With stunning vistas in every nook and cranny of Iceland, hiking is an essential way to see and experience the incredible beauty of this country. While driving the Ring Road, there are endless places to stop, stretch your legs, and enjoy being in nature so take advantage of it! Here’s a few short, scenic hikes in Iceland easy to get to while road tripping the Ring Road.
Skógafoss & Beyond – Southwest Iceland
Flowing directly from two glaciers, Skógafoss is an iconic waterfall located on the Skógá River. It’s easy to view the falls from the Ring Road (and maybe even the tourist buses lining the parking lot), but don’t let that be as close as you get to this famous waterfall. To the right of Skógafoss, take the 370 steps to the viewing deck above to begin one of the best hikes in Iceland.
Once you snap a few photos from this overlook, continue through the gate to the trail winding along the river. This trail is much quieter than the viewing areas of Skógafoss, which are often packed with tourists. The trail from Skógafoss to Fimmvorduhals is 13 miles long, but we hiked for as long as we had time for then turned back around.
Stóraklif in Heimaey, Vestmannaeryjar – Southwest Iceland
Vestmannaeryjar, also known as the Westman Islands, was one of my favorite places I visited in Iceland. We took a ferry from Landeyjahöfn to Heimaey, the largest of the islands. There’s a trail that goes to the top of a craggy precipice, Stóraklif, which has to be one of the most exhilarating hikes in Iceland.
The start of the trail is located behind an N1 station near the port (GPS location 63.44420487, -20.28344393). There are two N1’s on the island so pick up a map at the port or visitor center. Around the back of the station, there is a track with a small ladder to help people cross the fence. Then, it’s all steep incline from there. Ropes and chains are there to assist the intense climb to the top, but don’t completely rely on them.
I read it takes about 30 minutes to hike to the top, but I took double that stopping anytime I reached a sturdy rock to cling to. But this physically and mentally strenuous hike is worth the stunning views of Heimaey and the surrounding islands at the grassy top. And another bonus: we didn’t pass another soul on the entire hike.
Reynisfjall Ridge in Vík – South Iceland
An invigorating but short hike up Reynisfjall Ridge offers wonderful views of the magical area around Vík lined with beautiful black sand beaches. Once you make it to the top, you’ll see the famous cluster of sea stacks known as Reynisdrangur. It’s a peaceful view without the big crowd down below.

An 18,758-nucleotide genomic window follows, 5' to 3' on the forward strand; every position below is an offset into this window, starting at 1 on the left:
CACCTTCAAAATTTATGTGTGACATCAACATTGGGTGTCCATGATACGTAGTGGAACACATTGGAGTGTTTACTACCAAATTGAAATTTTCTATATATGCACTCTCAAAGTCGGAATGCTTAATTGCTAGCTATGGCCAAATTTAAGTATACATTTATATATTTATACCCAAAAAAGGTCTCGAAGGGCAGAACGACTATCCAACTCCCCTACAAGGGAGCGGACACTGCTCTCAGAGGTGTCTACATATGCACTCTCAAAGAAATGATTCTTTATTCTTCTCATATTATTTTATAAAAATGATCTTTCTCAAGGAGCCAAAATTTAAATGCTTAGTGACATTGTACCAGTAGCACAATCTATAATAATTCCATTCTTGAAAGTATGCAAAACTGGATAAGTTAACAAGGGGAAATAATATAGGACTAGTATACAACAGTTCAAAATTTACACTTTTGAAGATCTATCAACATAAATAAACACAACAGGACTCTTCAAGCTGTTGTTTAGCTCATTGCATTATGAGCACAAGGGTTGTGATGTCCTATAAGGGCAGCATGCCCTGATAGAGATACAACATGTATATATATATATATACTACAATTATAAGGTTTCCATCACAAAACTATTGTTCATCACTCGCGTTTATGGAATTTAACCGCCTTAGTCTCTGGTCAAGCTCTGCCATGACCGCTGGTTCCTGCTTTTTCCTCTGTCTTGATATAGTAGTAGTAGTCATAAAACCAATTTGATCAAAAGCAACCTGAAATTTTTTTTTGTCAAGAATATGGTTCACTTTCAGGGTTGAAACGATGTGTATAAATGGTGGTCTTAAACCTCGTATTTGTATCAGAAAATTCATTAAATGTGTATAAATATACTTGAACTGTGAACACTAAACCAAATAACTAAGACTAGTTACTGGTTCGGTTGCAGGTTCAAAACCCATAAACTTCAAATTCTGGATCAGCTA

Near the top of the ridge, there’s also a marvelous vista of Reynisfjara Beach and the village of Vík with its red and white church sticking out against the green landscape. And it was an unusually quiet area for being so close to the Ring Road.
Vatnajökull National Park’s Skaftafell Region – Southeast Iceland
Skaftafell, a region of the Vatnajökull National Park, encompasses a collection of peaks and glaciers and boasts numerous scenic trails that are some of the most popular hikes in Iceland. It’s 600 ISK to park small passenger cars in the national park’s lot. Prepare yourself to see lots of tourists though because this is an extremely popular area. However, the farther you hike, the less and less people you see. Lots of the paths crisscross each other, making it easy to shorten or extend your hike.
Svartifoss, also known as Black Falls, is a beautiful and unique waterfall with black basalt columns located just 1.8 km from the visitor center. It’s a stunning sight in this region of the national park, but don’t stop your hike there. Continue west on the path towards Sjónarsker for the incredible view across Skeiðarársandur. Once you’ve taken in this spot, make your way down towards Sel, a traditional turf-roofed farmhouse.
Viking Village & Mount Vestrahorn near Höfn – East Iceland
Located about four miles east of the turn-off of the Ring Road for Höfn is the Viking Cafe. If you’re coming from Höfn, you’ll turn right just before the Ring Road enters a tunnel. Follow this road for less than three miles until the road ends at the charming Viking Cafe.
Pay 800 ISK to explore the local farmer’s property for one of the most unique hikes in Iceland. And while you’re in the cafe, you might as well chow down on a waffle or piece of cake! There are a couple short hikes you can do on the farm featuring a viking village created for a film that was never shot and impressive views of Mount Vestrahorn and a beautiful black sand beach.
Dimmuborgir in Eastern Mývatn – Northeast Iceland
Dimmuborgir, which translates as “Dark Castles,” is a unique, jagged lava field. With an eerie atmosphere, the lava stacks, caves, and rock formations have turned the landscape into otherworldly terrain. Multiple simple walking trails run through the massive volcanic field, which formed in an eruption over 2,000 years ago.
The different walking paths are color-coded so it’s very simple to follow the trails without a map. Just pick which path you want to follow at the map displayed in the beginning and follow that color. The most popular route is the Church Circle, which is 2.3 km long. When we visited in September, the fauna beautifully popped with autumn color against the stark black backdrops.
Hikes in Iceland are a great way to see the beauty of this country. Have you hiked in the land of fire and ice? What hikes in Iceland would you like to go on?